BEST FILMS OF SUNDANCE 2014
Hellin Kay, stylist and editor of Champagne and Heels, picks her favorite films from this year’s Sundance Film Festival.
This was my favorite film this season. William H. Macy directed an intensely powerful and well-written story about a father who loses his son in an on-campus shooting with a surprising twist. The music is also phenomenal, with original songs by Simon Steadman and Charlton Pettus. Starring Billy Crudup, Anton Yelchin, and Selena Gomez.
Richard Linklater’s epic twelve-years-in-the-making film follows a family as they grow up, grow apart, come together, live life, and literally grow older on screen. It’s an incredibly woven story, so simple and complex, with layers of Linklater’s classics like Slacker, Dazed and Confused, and the Before trilogy. Also closes with my favorite song by Family of the Year, “Hero,” which breaks and warms the heart. Stars Patricia Arquette, Ethan Hawke, Ellar Coltrane, and Tamara Jolaine, Linklater’s daughter.
A Most Wanted Man
A fantastic, beautifully told and paced film starring Philip Seymour Hoffman as a Berlin-based investigator working with the German government to thwart terrorist attacks in the post-9/11 era. Also stars Rachel McAdams, Robin Wright, and Daniel Brühl. Directed by one of my favorites, Anton Corbijn.
The Skeleton Twins
Starring Kristen Wiig and Bill Hader as twins brought back together by family drama who have a tendency for over-sharing and using their honesty as both a tool for destruction and rebuilding. A comedic drama with an appearance by Luke Wilson. Directed by Craig Johnson.
Wish I Was Here
Zach Braff directed his second feature with his signature melancholic undertones to accompany his now-signature soundtrack. Braff plays a struggling actor, father, and son dealing with the impending death of his own father, played by Mandy Patinkin. Josh Gad costars as his brother and Kate Hudson plays his very hot, cool wife. An awesome tearjerker with a killer soundtrack right up my alley.
Damien Chazelle’s second feature, based on his award-winning short from last Sundance, tells the story of an abusive New York music teacher and his driven student. JK Simmons and Miles Teller star as the teacher and pupil in this intense portrayal of musical ambition painted in its darkest colors.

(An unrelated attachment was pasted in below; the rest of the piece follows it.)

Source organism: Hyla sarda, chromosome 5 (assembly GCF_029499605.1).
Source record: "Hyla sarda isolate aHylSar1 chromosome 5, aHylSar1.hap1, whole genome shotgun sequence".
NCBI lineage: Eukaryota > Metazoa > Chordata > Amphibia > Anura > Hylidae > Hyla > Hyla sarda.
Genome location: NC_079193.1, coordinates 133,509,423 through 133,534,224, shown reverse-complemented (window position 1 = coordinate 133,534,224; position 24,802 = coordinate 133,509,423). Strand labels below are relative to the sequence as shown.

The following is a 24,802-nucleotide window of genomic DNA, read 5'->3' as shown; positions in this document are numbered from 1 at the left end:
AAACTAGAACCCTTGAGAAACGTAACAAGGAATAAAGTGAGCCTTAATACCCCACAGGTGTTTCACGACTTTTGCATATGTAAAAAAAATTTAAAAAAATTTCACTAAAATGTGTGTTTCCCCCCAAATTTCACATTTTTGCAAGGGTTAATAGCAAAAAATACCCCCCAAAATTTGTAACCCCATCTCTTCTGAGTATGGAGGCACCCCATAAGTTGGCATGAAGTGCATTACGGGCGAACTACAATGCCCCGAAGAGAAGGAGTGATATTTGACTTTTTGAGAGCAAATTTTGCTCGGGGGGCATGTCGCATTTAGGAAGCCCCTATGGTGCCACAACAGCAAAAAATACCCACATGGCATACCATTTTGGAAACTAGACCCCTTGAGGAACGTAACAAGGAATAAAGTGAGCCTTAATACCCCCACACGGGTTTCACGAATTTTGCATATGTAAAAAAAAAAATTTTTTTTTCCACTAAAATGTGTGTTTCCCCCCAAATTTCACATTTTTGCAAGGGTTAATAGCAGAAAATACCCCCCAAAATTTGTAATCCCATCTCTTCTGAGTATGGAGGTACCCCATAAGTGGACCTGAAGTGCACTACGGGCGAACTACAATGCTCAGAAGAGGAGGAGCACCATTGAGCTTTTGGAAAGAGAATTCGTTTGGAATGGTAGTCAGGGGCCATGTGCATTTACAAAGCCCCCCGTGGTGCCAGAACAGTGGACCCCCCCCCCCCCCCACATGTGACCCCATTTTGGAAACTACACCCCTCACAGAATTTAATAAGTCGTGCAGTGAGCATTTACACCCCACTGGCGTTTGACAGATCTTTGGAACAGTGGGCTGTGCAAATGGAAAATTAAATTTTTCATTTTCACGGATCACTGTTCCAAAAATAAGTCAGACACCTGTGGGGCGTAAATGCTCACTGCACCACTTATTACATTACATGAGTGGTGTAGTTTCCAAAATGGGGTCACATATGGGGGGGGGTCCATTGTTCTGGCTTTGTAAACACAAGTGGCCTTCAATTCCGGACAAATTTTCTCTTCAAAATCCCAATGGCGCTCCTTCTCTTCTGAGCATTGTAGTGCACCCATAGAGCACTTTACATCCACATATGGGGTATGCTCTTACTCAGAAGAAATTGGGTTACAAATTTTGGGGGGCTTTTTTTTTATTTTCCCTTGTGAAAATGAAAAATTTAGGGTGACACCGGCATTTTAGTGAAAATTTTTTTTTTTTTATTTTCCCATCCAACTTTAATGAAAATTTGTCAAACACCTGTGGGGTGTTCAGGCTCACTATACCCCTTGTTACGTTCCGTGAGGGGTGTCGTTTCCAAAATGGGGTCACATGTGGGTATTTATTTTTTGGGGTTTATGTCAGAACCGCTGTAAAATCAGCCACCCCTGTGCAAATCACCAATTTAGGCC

Classic indie fare, well-written, directed by and starring Desiree Akhavan as a young Persian woman who has just broken up with her girlfriend and struggles with coming out to her immigrant parents. Mom is played by artist Anh Duong, which is a fun touch. Loved this one.
Can I just say how thrilled I am that Gaby Hoffmann is back? She plays a supporting role to the amazing and wonderful Jenny Slate, who stars in this hilarious indie film, directed by Gillian Robespierre, about a comedian in Brooklyn going through a break-up and the usual splatter of life’s tendencies. A perfect indie hit.
John Slattery makes his directorial début with this old-school drama starring Philip Seymour Hoffman and Christina Hendricks. A well-done film worth seeing if just for the cast alone about a small Irish neighborhood and the clustered lives of its townspeople.
Listen Up Philip
Directed by Alex Ross Perry, Jason Schwartzman plays the kind of stereotypically self-involved New York novelist who can be found at a myriad of liberal-arts colleges all over the US. The script is original and fun to watch, with Elisabeth Moss as the begrudging girlfriend. Recommended for the overzealous intellects amongst us who want to think more than they want to feel. Lots of good quirky stuff here.
Anna Kendrick stars in this tale, directed by Joe Swanberg, of a young alcoholic who comes home for a family Christmas. Lena Dunham and Melanie Lynskey costar.
Loved this feature directed by Cat Kandler, based on her short film of the same name from Sundance 2012, starring a bearded Aaron Paul as a father who recently lost his wife and is left taking care of their two sons, who wreak havoc as a result of the recent upheaval in their lives. Juliette Lewis plays the aunt and the two sons, played by Josh Wiggins and Deke Garner, steal the show. Incredible performances from both young actors. Josh Wiggins is one to watch for sure.
Lynn Shelton comes back to Sundance for the third year in a row with another great story about the wandering generation that seems to live on in all of us while we avoid the perils of reality and “adult” life. Starring Keira Knightley and Chloë Grace Moretz as the age-disproportionate friendship duo with Sam Rockwell as the dad.
Fishing Without Nets
A feature version of the short that won Sundance two years ago about a Somalian pirate hijacker, told from his viewpoint rather than Tom Hanks’. Director Cutter Hodierne won the directing award for this Vice Media-produced feature.
Kumiko, the Treasure Hunter
Definitely one for the Bardian in me. Quietly-paced film by director David Zellner, who has a quirky essence to his filmmaking, (which I love), starring Rinko Kikuchi. It’s not an exciting film by far, but if you appreicate the lonely nuance of searching for answers in the mundane, the layers are here to unfold.
A beautifully shot documentary about a Tibetan village dealing with the oncoming and unstoppable wave of modernism in the form of television. Though it’s a documentary, it feels like a narrative tale directed by Thomas Balmès.